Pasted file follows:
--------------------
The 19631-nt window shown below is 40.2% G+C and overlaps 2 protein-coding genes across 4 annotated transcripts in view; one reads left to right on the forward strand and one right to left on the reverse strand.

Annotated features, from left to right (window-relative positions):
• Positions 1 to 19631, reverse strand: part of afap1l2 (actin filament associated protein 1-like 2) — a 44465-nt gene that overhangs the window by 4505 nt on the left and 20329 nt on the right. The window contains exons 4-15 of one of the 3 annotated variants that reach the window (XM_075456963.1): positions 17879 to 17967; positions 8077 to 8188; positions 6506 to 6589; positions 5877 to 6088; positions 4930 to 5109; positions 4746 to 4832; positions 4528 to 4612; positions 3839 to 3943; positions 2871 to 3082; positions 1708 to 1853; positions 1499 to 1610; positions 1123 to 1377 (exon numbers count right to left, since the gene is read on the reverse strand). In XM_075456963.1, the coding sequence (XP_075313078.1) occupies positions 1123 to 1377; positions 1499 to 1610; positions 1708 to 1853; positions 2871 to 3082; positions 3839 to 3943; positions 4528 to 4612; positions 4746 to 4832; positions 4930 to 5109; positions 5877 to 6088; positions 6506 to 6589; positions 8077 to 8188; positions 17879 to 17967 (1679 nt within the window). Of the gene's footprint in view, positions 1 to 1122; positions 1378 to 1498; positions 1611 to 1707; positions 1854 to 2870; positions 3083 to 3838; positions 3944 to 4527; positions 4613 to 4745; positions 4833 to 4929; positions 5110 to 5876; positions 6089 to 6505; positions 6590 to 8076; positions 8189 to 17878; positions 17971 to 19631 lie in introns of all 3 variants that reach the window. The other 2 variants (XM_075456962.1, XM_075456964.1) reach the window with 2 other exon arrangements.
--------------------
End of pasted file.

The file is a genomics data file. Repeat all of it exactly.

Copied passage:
The 19631-nt window shown below is 40.2% G+C and overlaps 2 protein-coding genes across 4 annotated transcripts in view; one reads left to right on the forward strand and one right to left on the reverse strand.

Annotated features, from left to right (window-relative positions):
• Positions 1 to 19631, reverse strand: part of afap1l2 (actin filament associated protein 1-like 2) — a 44465-nt gene that overhangs the window by 4505 nt on the left and 20329 nt on the right. The window contains exons 4-15 of one of the 3 annotated variants that reach the window (XM_075456963.1): positions 17879 to 17967; positions 8077 to 8188; positions 6506 to 6589; positions 5877 to 6088; positions 4930 to 5109; positions 4746 to 4832; positions 4528 to 4612; positions 3839 to 3943; positions 2871 to 3082; positions 1708 to 1853; positions 1499 to 1610; positions 1123 to 1377 (exon numbers count right to left, since the gene is read on the reverse strand). In XM_075456963.1, the coding sequence (XP_075313078.1) occupies positions 1123 to 1377; positions 1499 to 1610; positions 1708 to 1853; positions 2871 to 3082; positions 3839 to 3943; positions 4528 to 4612; positions 4746 to 4832; positions 4930 to 5109; positions 5877 to 6088; positions 6506 to 6589; positions 8077 to 8188; positions 17879 to 17967 (1679 nt within the window). Of the gene's footprint in view, positions 1 to 1122; positions 1378 to 1498; positions 1611 to 1707; positions 1854 to 2870; positions 3083 to 3838; positions 3944 to 4527; positions 4613 to 4745; positions 4833 to 4929; positions 5110 to 5876; positions 6089 to 6505; positions 6590 to 8076; positions 8189 to 17878; positions 17971 to 19631 lie in introns of all 3 variants that reach the window. The other 2 variants (XM_075456962.1, XM_075456964.1) reach the window with 2 other exon arrangements.